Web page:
The Twilight Saga Gender Stereotypes

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The Twilight Saga: A Typical Damsel in Distress
Arguably one of the most loved and hated film series, book-to-film series The Twilight Saga has created several discussions on the topic of gender roles and stereotypes. The Twilight Saga is based on Stephenie Meyer 's popular series of young adult novels revolving around new-girl-in-town Bella Swan and the love triangle she forms with vampire Edward Cullen and rival werewolf Jacob Black. Twilight, the first movie of the series, introduces Bella as an average girl that decides to move in with her father in rainy Forks, Washington. On her first day at her new school, she encounters a “family” of teenagers that seem too odd and too beautiful to possibly be human. Throughout the course of the film, she is thrown into supernatural world filled with “good” vampires, “bad” vampires, and the occasional werewolf.
Stephenie Meyer, the series ' author, has been criticized for her portrayal of a weak, helpless female lead who falls madly in love with a man who wants to kill her.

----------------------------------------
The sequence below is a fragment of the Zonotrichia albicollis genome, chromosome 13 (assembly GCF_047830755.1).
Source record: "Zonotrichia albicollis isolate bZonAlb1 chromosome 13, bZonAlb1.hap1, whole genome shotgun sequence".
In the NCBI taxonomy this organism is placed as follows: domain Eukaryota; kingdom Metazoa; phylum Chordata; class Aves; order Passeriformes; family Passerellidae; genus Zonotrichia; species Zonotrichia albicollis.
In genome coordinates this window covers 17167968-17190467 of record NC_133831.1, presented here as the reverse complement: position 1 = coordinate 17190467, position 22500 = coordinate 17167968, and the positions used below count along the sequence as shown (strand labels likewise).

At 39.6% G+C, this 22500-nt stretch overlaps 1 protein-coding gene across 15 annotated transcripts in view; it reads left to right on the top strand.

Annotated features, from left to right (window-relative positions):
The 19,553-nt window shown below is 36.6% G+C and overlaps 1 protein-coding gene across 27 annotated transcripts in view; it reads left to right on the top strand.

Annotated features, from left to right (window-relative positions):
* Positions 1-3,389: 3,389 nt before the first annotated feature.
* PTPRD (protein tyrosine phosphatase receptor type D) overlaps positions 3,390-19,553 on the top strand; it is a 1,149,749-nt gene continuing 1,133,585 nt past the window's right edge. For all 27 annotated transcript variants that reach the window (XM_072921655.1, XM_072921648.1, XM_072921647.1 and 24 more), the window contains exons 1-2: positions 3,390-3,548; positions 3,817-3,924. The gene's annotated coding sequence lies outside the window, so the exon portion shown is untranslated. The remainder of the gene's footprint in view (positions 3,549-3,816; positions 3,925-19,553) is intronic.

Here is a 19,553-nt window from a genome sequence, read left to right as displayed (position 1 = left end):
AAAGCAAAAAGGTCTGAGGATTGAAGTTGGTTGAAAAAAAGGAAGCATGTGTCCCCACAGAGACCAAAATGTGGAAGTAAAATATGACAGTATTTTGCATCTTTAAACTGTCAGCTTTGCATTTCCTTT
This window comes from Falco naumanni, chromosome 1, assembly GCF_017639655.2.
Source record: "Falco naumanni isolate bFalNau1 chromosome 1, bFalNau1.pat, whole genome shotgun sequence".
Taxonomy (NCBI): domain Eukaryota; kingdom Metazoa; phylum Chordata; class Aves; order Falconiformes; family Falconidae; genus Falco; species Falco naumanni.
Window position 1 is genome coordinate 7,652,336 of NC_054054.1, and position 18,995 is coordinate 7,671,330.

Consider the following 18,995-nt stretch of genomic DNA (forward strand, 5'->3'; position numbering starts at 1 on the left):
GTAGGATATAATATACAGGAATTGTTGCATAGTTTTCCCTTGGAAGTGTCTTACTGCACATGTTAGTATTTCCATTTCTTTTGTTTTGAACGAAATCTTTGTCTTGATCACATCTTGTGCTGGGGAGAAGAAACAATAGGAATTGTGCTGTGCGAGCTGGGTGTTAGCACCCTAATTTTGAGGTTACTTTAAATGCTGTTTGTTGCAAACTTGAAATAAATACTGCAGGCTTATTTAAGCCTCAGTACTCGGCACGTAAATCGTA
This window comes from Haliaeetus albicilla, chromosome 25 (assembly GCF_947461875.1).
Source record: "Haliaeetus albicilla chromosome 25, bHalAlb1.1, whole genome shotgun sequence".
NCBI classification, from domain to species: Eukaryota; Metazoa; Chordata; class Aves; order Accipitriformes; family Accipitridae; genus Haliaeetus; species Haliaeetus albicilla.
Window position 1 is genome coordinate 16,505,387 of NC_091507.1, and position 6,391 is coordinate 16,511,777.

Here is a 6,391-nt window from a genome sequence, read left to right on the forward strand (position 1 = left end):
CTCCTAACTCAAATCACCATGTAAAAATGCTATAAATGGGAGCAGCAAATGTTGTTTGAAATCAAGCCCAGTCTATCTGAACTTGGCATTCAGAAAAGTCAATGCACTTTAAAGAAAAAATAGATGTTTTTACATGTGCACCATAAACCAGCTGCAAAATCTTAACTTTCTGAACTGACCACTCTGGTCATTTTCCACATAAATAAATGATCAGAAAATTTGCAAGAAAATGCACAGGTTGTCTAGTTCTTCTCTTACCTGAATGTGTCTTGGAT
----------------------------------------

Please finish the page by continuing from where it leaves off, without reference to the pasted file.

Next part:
I keep coming back to her age. Right now
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The phrase "and so the lion fell in love with the lamb” attempts to evoke a space where the strong and weak can co-exist peacefully. Is it also meant to suggest that the rapist/sexual assaulter can have tender feelings for his victim? With all its associations, the phrase is a prominent feature of Twilight-inspired jewelry and tee shirts populating the Internet. Its problematic quality is reinforced by Twilight series dialogue in which Bella often refers to herself as a "stupid lamb” and Edward calls himself a "sick, masochistic lion.” They may recognize their personality disorders but the books never deal with the damage. Instead, Twilight glorifies the "masochism,” making it a fetish that burrows into the minds of young readers. One website featured a Christmas ornament with the phrase "Property of Edward Cullen -- Forks, WA.” The product description read, "You belong to sexy sparkly vampire Edward
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